Volume 12, No. 4 
October 2008

 
 

Zhao Ning


 

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Index 1997-2008

 
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  Translator Profiles
A Life without Sunday Nights
by Anne Vincent

 
  The Profession
The Bottom Line
by Fire Ant & Worker Bee
 
Whistle-Blowing and Language Professionals: The Case of Postville and Professor Erik Camayd-Freixas
by Eileen B. Hennessy
 
Navigating in a New Era: What Kind of Education and Training for Translators?
by Eileen B. Hennessy
 
In Love with Words
by Monica Scheer

 
From the Editor
by Gabe Bokor

 
  In Memoriam
Henry Fischbach, 1921 - 2008
by Gabe Bokor
 
Dr. Marijan Ante Bošković, 1939 - 2008
by Paula Gordon

 
  Translators Around the World
The Serbo-Croatian Language(s) Today
by Michael Walker

 
  Nuts and Bolts of Translation
O papel das técnicas de tradução no ensino da Tradução Especializada—o caso dos textos turísticos no par de línguas português-alemão
Katrin Herget, Teresa Alegre
 
The Seven Steps
by Danilo Nogueira and Kelli Semolini

 
  Advertising Translation
Skopos in Practice: Building an Appealing Brand Image in the Translation of Soft News
by Zhao Ning

 
  Religious Translation
God's Translators: A Conversation with Ilan Stavans
by Verónica Albin

 
  Literary Translation
How to Face Challenging Symbols: Translating Symbols from Persian to English
by Mahmoud Ordudari
 
The Literary Translator and the Concept of Fidelity: Kirkup's Translation of Camara Laye's L'Enfant noir as a Case Study
by Kolawole, S. O. and Salawu, Adewuni

 
  Translator Education
The Acquisition of Translation Competence through Textual Genre
by V. Montalt Ressurrecció, P. Ezpeleta Piorno, I. García Izquierdo

 
  Translation Theory
The Translators' Role in Clarifying Some Misconceptions
by Ferenc Kovács,
CILT, MA, Dip Trans in Business, Law and ICT,

 
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Getting Graphic
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The Comparable Corpus-Based Chinese-English Translation—A Case Study of City Introduction
by Guangsa Jin

 
  Caught in the Web
Web Surfing for Fun and Profit
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Skopos in Practice:

Building an Appealing Brand Image in the Translation of Soft News

by Zhao Ning
English Department, Sanjiang University, China


Abstract

The Skopos theory posits that translation is produced for particular recipients with specific purpose(s) in a given situation. The maturing of the Skopos theory results in the dethroning of the source text and the de-mystification of "equivalence," foregrounding the significance and implication of "purpose" that contributes to the translation as a sort of social construction. In a small case study, the translation of a piece of soft news regarding the launch of theme collections by Swarovski is analyzed by comparing my translation and the version from PR Newswire. The significant differences between my version and PR Newswire's one demonstrate the Skopos in practice that determines the adoption of different translation strategies. The purpose of constructing a glamorous, graceful and vibrant brand image of Swarovski leads me to present a polished version with literary style, which is characterized by a refined and evocative vocabulary, whereas PR Newswire may treat this translation as one of numerous daily assignments of "hard news" that is to be completed as soon as possible. So its translation is direct, plain and down-to-earth and reads like an unsophisticated draft version in comparison with my version.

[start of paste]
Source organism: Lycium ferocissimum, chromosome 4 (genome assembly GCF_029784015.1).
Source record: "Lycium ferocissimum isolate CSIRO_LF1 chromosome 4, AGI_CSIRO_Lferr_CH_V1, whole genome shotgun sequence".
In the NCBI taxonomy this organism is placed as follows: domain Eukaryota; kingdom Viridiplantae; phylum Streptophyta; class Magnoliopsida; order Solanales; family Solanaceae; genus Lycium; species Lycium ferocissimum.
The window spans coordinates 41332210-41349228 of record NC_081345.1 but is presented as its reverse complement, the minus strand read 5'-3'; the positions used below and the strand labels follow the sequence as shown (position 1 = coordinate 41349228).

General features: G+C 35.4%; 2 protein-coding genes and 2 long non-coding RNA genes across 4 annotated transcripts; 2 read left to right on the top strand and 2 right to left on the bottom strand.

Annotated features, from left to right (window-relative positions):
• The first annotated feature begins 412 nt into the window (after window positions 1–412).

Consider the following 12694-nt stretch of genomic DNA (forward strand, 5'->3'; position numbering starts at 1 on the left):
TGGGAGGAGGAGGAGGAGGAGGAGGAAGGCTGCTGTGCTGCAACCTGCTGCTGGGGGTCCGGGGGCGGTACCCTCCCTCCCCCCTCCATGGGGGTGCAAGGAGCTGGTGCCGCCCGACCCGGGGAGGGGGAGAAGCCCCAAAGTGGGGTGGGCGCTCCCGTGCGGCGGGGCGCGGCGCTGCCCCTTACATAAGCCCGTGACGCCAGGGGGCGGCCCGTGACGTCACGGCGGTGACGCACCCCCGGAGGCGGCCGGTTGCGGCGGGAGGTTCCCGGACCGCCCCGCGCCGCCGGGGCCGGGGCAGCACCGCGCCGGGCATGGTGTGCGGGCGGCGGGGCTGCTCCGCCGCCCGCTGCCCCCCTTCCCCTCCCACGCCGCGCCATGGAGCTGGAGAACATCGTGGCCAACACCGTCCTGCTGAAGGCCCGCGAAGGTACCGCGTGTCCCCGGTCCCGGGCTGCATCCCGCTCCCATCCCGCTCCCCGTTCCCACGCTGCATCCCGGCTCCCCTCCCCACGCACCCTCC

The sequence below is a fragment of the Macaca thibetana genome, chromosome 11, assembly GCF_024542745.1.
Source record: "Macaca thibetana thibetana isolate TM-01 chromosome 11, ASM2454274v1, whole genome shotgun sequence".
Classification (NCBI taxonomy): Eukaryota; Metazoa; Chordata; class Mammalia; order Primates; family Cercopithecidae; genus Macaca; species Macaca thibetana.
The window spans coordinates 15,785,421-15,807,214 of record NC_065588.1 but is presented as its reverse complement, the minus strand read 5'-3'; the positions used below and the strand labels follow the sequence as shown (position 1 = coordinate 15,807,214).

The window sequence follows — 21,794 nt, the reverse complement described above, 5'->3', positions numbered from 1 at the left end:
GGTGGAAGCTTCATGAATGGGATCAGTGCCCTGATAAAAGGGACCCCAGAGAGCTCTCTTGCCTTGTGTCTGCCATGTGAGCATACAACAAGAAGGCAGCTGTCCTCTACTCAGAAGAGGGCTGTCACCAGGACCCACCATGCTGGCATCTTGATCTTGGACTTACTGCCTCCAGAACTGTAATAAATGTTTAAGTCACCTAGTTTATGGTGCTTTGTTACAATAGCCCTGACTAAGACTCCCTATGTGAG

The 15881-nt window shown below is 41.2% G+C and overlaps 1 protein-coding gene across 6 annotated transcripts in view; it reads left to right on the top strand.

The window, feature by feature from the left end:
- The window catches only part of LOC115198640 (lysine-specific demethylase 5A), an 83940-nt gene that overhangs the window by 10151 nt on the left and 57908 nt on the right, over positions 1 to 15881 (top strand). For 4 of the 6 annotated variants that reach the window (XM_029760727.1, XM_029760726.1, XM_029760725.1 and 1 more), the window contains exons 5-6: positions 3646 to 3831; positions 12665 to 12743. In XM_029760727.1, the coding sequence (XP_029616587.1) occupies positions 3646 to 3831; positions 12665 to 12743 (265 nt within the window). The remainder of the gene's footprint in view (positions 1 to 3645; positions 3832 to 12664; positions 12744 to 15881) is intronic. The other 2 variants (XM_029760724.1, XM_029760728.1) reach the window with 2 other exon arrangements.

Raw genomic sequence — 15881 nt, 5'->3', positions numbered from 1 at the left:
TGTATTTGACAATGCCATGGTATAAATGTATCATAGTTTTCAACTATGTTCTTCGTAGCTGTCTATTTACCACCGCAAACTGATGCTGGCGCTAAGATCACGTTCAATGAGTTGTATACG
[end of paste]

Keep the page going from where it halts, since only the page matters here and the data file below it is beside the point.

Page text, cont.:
Theoretical background of Skopos

n 1980s, translation was increasingly conceptualized as cultural transfer rather than a linguistic operation. Translation is appreciated as socially-enacted communicative practices, which is oriented towards the function of the target text (Snell-Hornby 1990). Regarding translation as one type of social action, Vermeer (1989a) claims that translation is produced for particular recipients with specific purpose(s) in a given situation (Skopos). A translator accomplishes his/her translation assignment with such purpose(s) in mind. The specification by the client on the translator's task (commission) is treated as an essential prerequisite for the realization of Skopos. According to Vermeer (1989a), the goal of the translational action and the conditions under which the anticipated goal shall be attained are negotiated between the client and the translator. The translator assumes authority as an expert, who is consulted with and has right to decide what role the source text could play in his/her professional job. The target text is "functional" to fulfil the expectations and needs of target audience. Vermeer (1989b:20 in Nord 1997: 29) explains Skopos rule as follows: "[T]ranslate/interpret/speak/write in a way that enables your text/translation to function in the situation in which it is used and with the people who want to use it and precisely in the way they want it to function."

The goal of the translational action and the conditions under which the anticipated goal shall be attained are negotiated between the client and the translator.